Here, the court observed that the employee was terminated almost immediately after his employer learned of his disability and was terminated a second time after he attempted to return from leave that he took to bring the symptoms of his disability under control. The close temporal proximity between these occurrences, coupled with the circumstantial evidence suggesting that the employee’s medical condition may have played a role in the termination decision, was enough to establish a prima facie case of disability discrimination in the context of a RIF, concluded the court.
Reasonable accommodations. While not all employees with sleep disorders will need accommodations, the process of determining which job accommodation is appropriate in a particular situation should involve a dialogue between the employer and employee. The precise limitations imposed by the disability should be identified. The parties should then explore potential accommodations that will allow the employee to perform the essential functions of the job.
Accommodation Ideas. The Job Accommodation Network has a list of suggested accommodations for employees suffering from sleep disorders. Such potential accommodations include:
- Providing a device or alarm to keep the employee alert;
- Providing longer, or more frequent, breaks;
- Providing a shift change for when the employee is most alert;
- Increasing natural light or providing full spectrum lighting;
- Dividing large assignments into smaller tasks and steps;
- Providing a flexible start time and or end time;
- Providing a part-time work schedule; and
- Providing back-up coverage for when the employee needs to take a break.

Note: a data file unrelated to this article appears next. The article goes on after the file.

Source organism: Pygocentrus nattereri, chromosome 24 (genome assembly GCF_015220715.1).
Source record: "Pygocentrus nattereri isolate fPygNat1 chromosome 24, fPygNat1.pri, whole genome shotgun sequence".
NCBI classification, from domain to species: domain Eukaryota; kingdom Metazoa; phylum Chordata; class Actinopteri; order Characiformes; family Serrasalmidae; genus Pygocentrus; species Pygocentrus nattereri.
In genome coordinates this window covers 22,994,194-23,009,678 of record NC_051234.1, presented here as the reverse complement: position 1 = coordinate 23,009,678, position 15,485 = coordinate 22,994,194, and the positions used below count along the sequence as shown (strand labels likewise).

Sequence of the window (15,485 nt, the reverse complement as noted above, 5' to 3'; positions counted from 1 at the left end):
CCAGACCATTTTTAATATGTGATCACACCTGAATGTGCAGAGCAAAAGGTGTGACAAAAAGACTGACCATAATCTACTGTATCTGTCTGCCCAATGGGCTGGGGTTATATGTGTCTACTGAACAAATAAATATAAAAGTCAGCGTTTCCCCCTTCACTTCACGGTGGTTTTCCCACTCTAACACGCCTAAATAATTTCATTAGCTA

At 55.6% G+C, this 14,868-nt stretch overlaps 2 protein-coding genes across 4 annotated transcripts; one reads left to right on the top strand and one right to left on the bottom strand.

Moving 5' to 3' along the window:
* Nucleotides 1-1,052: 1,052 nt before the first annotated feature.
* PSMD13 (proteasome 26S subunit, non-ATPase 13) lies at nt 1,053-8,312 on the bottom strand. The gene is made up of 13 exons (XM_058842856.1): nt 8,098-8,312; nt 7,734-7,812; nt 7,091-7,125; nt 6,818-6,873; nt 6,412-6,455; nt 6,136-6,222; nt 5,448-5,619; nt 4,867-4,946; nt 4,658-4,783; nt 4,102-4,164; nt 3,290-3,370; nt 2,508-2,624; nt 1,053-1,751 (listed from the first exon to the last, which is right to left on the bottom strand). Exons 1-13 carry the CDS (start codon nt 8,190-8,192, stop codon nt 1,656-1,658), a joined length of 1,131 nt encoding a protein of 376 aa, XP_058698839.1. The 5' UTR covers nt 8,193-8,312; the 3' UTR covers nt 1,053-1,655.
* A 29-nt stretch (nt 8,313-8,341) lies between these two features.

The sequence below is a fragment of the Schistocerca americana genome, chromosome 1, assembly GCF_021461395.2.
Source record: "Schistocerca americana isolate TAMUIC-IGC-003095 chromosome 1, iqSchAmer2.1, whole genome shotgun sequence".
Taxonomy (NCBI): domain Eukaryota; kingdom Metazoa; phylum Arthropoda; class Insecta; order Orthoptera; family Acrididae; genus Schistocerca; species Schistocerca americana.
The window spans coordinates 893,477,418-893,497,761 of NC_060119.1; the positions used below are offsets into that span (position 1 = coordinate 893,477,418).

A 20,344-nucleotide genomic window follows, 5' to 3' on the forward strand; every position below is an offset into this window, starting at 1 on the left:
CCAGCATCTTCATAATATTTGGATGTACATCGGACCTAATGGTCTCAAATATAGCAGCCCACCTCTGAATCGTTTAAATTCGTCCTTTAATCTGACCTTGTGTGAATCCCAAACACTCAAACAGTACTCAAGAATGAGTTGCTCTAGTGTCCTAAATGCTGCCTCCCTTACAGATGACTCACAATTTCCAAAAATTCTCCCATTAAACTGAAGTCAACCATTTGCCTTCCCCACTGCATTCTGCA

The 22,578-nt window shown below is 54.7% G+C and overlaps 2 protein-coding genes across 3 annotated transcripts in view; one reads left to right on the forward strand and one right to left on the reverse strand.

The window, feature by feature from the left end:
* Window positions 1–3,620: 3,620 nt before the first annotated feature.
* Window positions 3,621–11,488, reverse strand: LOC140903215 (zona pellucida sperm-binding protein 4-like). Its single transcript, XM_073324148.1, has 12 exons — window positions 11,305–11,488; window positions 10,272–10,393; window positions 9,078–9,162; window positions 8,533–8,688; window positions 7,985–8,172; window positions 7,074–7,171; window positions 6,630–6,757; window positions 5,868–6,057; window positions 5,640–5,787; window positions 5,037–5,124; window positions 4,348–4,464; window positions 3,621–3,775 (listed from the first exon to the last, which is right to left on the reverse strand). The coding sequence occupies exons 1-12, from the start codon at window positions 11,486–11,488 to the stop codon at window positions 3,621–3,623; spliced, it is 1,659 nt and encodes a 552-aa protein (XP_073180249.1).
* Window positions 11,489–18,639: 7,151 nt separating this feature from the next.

Healthy employee not entitled to FMLA protections when employer forced her to take leave and fired her for exhausting it
Ever read a case that just keeps nagging at you? An opinion from the Eighth Circuit this past July won’t leave me alone (Walker v Trinity Marine Products, Inc).
Here’s what happened. For reasons explained neither by the district court nor the Eighth Circuit, an employer believed its employee suffered from a serious health condition. What condition it believed she suffered from was never revealed. Nonetheless, in May 2009, it put her on involuntary FMLA leave and required her to obtain a fitness-for-duty medical certification to return to work. She did. The company wouldn’t let her return to work, however, and required a second medical certification. She saw a second doctor who also deemed her fit to work without restrictions in June 2009. Again, the company would not allow her to return to work and instructed her to see a physician at Vanderbilt University Medical Center, about 200 miles driving distance. The Vanderbilt physician examined her twice during July 2009, determined she was able to return to work without restrictions, and sent a letter so stating to the employee on September 2, 2009, which she promptly turned over to her employer. But when she did, her employer told her – whoops – she had exhausted all available FMLA leave in August, so she was fired.
Just let that sink in.
The employee sued, believing her employer interfered with her rights under the FMLA by placing her involuntarily on FMLA leave while she was healthy, exhausting her leave, and then refusing to permit her to return to work after receiving being certified fit to work. She also asserted that it unlawfully fired her because she attempted to exercise her right to return to the position that she held prior to taking leave. Moving to dismiss, the employer reversed its position, claiming that because she never suffered from a serious health condition that would have entitled her to FMLA leave in the first place, she was not entitled to the protections of the Act. The district court dismissed her claims, and the Eighth Circuit affirmed.
You must be entitled to leave, not just eligible, to be protected. Basically the Eighth Circuit’s reasoning was this: If forced leave can amount to interference with a right provided under the FMLA, it can do so only if the employer’s action prevents the employee from using benefits to which she is entitled under the Act, which it interpreted narrowly. Noting that it had not decided whether placing an employee involuntarily on FMLA leave was a form of interference under the FMLA, the court said that, even assuming there was such a cause of action, the employee’s claim wasn’t viable.